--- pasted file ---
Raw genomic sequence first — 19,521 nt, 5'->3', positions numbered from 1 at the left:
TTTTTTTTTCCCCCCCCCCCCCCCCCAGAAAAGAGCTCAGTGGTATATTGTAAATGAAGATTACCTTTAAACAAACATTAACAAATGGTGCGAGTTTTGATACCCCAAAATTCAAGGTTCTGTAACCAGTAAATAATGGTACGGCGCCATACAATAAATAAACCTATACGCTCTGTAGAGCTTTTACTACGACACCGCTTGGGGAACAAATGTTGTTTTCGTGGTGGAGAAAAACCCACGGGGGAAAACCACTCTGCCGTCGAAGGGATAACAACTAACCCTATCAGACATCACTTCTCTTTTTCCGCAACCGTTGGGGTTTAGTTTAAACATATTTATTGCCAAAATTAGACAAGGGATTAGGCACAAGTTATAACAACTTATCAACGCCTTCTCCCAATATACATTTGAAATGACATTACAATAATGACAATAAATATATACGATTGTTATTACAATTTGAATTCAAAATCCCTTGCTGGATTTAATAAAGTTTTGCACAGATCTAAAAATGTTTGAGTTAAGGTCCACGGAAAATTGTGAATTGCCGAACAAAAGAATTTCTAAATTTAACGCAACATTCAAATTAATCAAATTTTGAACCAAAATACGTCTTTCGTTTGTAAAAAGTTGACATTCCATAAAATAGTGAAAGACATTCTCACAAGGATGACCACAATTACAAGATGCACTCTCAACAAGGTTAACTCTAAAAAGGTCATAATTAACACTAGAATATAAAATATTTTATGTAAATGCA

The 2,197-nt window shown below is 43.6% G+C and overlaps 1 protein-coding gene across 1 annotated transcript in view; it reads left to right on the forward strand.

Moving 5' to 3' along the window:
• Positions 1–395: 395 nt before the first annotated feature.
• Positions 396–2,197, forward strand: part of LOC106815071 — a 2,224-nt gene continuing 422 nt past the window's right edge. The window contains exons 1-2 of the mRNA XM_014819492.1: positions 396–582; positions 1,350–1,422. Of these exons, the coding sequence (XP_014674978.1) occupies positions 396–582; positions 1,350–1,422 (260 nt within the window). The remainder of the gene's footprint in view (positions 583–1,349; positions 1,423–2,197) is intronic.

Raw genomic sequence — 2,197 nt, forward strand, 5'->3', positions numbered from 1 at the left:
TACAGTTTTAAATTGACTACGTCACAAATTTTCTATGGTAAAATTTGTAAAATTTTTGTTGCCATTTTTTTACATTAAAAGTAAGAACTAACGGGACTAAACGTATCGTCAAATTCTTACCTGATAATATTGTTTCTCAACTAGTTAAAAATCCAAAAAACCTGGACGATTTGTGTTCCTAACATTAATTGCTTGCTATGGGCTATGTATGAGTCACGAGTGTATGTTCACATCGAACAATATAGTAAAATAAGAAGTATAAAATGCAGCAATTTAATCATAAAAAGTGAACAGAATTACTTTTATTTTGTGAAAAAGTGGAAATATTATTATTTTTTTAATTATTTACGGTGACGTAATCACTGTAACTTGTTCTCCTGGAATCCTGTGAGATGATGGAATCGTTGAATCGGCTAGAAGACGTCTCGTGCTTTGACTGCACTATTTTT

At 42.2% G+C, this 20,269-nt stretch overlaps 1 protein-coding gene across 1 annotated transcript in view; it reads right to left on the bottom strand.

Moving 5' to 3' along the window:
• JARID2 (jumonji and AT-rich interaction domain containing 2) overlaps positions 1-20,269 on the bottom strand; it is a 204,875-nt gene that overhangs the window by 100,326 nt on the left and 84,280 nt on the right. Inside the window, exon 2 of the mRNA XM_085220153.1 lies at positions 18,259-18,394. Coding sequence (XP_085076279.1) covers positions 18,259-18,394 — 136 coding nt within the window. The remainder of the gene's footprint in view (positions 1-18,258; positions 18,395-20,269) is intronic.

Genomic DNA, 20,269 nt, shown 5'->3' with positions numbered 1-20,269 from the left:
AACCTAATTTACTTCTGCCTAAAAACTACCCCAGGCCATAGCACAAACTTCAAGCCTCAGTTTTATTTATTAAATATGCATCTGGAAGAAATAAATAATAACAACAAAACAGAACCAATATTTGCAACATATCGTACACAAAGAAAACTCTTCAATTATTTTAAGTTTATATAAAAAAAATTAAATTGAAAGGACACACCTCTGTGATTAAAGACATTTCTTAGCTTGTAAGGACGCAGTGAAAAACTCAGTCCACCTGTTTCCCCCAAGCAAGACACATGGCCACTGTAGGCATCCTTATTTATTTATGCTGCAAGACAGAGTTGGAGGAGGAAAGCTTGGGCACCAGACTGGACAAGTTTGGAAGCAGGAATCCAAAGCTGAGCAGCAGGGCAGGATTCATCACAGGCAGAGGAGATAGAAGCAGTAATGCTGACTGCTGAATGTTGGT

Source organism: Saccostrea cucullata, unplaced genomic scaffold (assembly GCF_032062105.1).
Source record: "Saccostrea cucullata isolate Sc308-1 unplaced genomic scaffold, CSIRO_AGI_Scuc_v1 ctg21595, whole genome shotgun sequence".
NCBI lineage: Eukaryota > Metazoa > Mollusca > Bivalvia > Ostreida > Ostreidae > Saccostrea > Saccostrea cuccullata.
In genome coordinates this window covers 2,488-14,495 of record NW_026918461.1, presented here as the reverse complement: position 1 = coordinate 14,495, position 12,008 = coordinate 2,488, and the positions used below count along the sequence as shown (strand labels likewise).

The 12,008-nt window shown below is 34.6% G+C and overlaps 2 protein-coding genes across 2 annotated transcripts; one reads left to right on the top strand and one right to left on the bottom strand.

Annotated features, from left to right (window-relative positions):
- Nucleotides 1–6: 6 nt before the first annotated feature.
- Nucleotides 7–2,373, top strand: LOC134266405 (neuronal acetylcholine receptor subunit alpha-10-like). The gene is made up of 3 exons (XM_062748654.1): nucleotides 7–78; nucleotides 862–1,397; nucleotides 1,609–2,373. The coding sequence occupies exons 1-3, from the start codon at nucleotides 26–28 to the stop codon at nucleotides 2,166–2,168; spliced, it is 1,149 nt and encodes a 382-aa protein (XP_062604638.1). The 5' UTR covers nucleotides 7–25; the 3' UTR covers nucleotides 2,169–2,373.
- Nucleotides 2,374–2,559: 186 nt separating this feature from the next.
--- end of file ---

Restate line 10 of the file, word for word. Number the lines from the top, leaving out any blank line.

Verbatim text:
Moving 5' to 3' along the window: